Aussie bowlers fire on captivating day
England stumble to be all out for 258, before Broad removes Warner late in the day to leave Australia 1-30
Andrew Ramsey at Lord's Cricket Ground, London
16 August 2019, 05:44 AM AEST
For all the hype and excitement surrounding fast bowler Jofra Archer's Test debut for England, it was old stager Stuart Broad who struck a clinical blow late on day two of the second Ashes Test.
With the opening day lost to rain and thoughts that residual moisture might lie in an otherwise dry Lord's pitch, Australia sent in their Ashes rivals and duly bowled them out for 258.
That was largely due to the immaculate bowling of recalled seamer Josh Hazlewood (3-58) who justified his return in place of James Pattinson (rested), and who was aided by the bullocking work of Pat Cummins (3-61) and spinner Nathan Lyon's 3-68 on what was effectively a first-day pitch.
But having achieved their aim after bowling first, and with the final session of each day at Lord's extended to claw back some of the time lost to Wednesday's rain, Australia faced a testing hour of batting at day's end.
The complexity of that task was compounded by the arrival of thick cloud which required the use of floodlights, and it proved the sort of circumstances in which Broad thrives.
Archer might have stolen the attention in his maiden spell, reaching speeds around 145kph and curling his second ball in Test cricket virtually around Cameron Bancroft's stumps and conceding four byes.
But it was an equally wicked ball from Broad that had the home fans on their feet late in the day, as the 33-year-old veered a delivery from around the wicket through David Warner's defence and took the opener's leg bail.
When stumps were drawn at 7pm London time, Australia were 1-30 with Bancroft (five from 36 balls) and Usman Khawaja (18) to resume against England's quicks armed with a ball 13 overs old.
If bowling conditions are similar to today's upon Friday's resumption, the pair will face a further challenge in the morning.
It took three deliveries for the decision to recall Hazlewood - based on the probability of him proving a handful at Lord's with its unique conditions – to be vindicated.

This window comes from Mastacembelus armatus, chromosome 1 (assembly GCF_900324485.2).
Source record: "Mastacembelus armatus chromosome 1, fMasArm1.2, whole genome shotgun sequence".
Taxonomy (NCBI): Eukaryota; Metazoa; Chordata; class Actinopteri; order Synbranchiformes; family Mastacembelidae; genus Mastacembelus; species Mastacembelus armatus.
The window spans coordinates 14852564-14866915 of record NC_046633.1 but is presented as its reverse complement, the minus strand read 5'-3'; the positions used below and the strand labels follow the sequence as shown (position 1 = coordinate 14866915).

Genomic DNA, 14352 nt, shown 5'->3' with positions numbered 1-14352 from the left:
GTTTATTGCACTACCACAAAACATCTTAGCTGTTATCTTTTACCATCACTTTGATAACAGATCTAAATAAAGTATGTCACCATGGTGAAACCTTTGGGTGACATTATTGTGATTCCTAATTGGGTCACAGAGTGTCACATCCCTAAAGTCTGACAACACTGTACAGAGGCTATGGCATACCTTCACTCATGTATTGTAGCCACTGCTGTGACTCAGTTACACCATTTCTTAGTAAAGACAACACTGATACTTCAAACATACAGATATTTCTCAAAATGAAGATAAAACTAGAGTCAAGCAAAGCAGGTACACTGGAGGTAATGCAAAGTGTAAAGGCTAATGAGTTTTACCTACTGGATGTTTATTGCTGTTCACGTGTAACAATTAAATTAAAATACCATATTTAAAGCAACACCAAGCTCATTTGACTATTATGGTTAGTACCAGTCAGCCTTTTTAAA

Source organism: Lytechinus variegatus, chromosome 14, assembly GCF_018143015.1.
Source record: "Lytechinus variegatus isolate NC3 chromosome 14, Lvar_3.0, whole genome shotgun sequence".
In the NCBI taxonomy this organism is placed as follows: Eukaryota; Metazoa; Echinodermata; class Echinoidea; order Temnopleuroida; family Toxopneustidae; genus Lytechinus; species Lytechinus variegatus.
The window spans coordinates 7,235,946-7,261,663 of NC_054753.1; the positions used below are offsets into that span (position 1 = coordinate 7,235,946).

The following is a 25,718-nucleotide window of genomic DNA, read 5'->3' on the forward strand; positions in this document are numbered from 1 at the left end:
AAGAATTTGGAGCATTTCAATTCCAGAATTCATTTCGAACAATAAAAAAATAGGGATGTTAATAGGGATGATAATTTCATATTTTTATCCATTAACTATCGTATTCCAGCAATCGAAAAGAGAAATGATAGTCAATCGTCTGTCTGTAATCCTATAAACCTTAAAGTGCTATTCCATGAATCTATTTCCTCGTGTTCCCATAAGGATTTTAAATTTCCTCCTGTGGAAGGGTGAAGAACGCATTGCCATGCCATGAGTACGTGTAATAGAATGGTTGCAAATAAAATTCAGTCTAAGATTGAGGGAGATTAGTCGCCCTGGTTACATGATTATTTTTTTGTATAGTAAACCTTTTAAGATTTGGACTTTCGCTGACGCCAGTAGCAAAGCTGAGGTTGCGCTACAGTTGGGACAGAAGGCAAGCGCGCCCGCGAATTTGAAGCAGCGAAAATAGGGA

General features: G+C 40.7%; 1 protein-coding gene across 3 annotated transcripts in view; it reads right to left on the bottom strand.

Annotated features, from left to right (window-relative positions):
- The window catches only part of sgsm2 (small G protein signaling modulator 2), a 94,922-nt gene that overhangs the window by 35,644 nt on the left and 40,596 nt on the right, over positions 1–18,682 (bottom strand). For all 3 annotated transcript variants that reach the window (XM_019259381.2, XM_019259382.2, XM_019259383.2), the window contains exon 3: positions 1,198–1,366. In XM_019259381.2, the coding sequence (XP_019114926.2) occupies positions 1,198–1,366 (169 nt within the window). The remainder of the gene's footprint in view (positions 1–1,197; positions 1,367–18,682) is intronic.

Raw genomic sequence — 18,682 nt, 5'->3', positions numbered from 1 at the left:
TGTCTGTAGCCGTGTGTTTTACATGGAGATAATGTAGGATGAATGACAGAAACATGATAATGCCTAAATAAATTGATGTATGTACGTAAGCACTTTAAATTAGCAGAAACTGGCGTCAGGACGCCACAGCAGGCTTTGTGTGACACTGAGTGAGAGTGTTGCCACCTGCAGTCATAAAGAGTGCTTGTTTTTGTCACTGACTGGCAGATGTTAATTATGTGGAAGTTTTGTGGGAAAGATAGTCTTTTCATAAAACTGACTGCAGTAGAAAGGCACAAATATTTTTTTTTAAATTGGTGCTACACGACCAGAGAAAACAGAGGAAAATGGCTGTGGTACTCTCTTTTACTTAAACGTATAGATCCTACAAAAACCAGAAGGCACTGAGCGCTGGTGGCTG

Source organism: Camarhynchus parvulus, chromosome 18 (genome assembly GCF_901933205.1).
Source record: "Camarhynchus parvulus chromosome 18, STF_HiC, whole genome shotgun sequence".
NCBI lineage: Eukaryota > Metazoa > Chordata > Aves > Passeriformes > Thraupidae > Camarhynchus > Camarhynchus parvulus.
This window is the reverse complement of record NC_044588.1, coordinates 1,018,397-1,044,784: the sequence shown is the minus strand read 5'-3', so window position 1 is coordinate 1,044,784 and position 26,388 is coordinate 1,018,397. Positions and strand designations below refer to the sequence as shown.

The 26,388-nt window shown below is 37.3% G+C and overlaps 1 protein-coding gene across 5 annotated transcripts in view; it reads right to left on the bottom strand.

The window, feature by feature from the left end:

The 28-year-old's opening offering of the morning was pitched marginally short, tempting opener Jason Roy to attempt a forcing cut shot with feet firmly anchored and which yielded only a hefty bottom edge.
Next ball, Hazlewood landed what would have been a perfect length and line had it found the edge of Roy's limply proffered bat, and that oversight was addressed a ball later.
The uncertainty of Roy's three-ball duck coupled with his ungainly dismissal on the final morning at Edgbaston – when he heaved across the line and was bowled by Lyon – has raised queries about his temperament and technique in the unfamiliar role as opener.
His dismissal in today's second over, before England had put a run on the board, also provided Australia with the start they had sought when Tim Paine sent the hosts into bat upon winning the toss.
But that strategy began to look a little shaky when Cummins, and then Peter Siddle struggled to find rhythm and their usual control when operating in succession from the Pavilion End.
Whereas Hazlewood had dropped immediately on to a spot from which the ball could drift down the slope to right-handed batters or jag back into them using his natural angle on the crease, his fellow seamers were atypically leaking runs.
After England captain Joe Root took consecutive boundaries from Cummins – both from deft drives through the off-side from over-pitched deliveries – Siddle was called into action and suffered a similar fate.
The veteran's first spell (5-1-27-0) cost almost as much as the 12 parsimonious overs he sent down in the second innings of the opening Test, a contribution that his coach Justin Langer rated as a key to Australia's win even though it failed to yield a wicket.
But if Cummins and Siddle found trying to land the ball where they wanted a frustrating exercise, Hazlewood settled into his first Test match for more than seven months with disarming ease.
He captured the crucial wicket of Root, pinned on the crease by a ball that speared up the slope and into his pad, and despite Root's belief it might have been sliding down leg-side he wisely opted not to review.
When Hazlewood clattered Joe Denly on the helmet and the England number four was subjected to a mandatory concussion test, the home team were similarly unsteady at 2-31 after an hour.
That predicament would have been worse had Khawaja held a sharp, chest-high catch at gully that opener Rory Burns offered from Siddle's bowling.
While Khawaja got both hands to the attempt, the Australia slips cordon was stationed so close to the batter because of the slowness of the pitch that Bancroft – next to Khawaja at third slip – was wearing a protective helmet.